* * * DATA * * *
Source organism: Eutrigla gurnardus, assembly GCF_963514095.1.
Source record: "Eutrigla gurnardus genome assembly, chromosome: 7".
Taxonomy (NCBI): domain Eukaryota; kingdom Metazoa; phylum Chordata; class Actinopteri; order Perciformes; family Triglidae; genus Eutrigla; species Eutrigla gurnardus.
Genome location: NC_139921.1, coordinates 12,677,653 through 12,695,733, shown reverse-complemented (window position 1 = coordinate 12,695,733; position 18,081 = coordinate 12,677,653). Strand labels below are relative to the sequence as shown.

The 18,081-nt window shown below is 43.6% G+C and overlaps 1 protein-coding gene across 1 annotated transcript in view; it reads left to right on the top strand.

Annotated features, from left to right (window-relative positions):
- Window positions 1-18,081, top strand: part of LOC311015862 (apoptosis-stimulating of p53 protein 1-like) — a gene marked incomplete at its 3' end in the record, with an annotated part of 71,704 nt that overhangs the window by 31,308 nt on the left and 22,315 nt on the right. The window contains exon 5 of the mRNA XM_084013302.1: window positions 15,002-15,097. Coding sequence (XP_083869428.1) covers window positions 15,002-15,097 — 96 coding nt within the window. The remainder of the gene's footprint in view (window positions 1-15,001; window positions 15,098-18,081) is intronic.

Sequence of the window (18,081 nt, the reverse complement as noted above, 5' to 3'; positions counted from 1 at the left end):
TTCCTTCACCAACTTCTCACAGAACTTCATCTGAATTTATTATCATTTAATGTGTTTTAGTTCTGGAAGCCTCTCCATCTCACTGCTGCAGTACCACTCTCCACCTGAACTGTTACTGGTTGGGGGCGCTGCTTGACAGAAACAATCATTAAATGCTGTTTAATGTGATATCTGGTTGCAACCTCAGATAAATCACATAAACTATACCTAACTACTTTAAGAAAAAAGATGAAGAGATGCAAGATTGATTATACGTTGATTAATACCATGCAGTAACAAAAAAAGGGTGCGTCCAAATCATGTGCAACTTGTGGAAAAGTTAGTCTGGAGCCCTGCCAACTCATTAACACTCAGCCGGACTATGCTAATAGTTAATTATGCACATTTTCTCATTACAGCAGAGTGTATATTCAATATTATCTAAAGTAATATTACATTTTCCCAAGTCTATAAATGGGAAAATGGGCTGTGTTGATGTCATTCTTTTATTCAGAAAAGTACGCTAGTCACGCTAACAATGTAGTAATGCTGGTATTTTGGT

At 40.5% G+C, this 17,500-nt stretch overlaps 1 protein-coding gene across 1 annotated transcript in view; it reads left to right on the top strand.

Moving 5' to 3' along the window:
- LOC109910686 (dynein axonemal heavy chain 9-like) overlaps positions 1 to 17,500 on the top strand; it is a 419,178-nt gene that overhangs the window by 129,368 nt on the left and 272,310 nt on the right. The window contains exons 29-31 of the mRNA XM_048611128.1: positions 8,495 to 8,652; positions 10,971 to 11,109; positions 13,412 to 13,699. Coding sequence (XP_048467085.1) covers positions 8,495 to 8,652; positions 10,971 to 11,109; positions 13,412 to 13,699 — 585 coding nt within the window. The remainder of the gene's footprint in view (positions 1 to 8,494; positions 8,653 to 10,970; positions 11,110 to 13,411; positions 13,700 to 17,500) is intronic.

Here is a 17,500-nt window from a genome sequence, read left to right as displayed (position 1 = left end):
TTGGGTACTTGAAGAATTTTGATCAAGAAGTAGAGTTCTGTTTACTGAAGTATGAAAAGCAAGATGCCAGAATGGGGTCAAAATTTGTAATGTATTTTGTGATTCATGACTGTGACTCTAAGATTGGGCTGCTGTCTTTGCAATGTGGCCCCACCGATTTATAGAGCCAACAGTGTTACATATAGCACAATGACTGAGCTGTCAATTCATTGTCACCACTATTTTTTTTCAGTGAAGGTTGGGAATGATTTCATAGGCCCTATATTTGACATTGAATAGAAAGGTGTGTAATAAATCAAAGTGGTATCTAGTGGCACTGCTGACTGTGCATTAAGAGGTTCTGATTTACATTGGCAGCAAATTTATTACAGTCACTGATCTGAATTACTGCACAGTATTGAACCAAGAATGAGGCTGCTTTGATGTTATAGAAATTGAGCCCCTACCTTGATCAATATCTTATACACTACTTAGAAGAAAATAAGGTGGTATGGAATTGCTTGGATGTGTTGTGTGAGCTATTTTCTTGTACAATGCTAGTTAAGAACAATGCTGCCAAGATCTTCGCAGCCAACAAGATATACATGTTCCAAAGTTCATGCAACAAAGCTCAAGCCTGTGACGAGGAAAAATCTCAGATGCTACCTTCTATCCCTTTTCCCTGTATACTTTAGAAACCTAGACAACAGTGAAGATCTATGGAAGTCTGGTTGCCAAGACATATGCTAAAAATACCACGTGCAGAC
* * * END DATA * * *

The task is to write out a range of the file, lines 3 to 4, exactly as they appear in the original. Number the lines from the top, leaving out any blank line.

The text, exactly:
Taxonomy (NCBI): domain Eukaryota; kingdom Metazoa; phylum Chordata; class Actinopteri; order Perciformes; family Triglidae; genus Eutrigla; species Eutrigla gurnardus.
Genome location: NC_139921.1, coordinates 12,677,653 through 12,695,733, shown reverse-complemented (window position 1 = coordinate 12,695,733; position 18,081 = coordinate 12,677,653). Strand labels below are relative to the sequence as shown.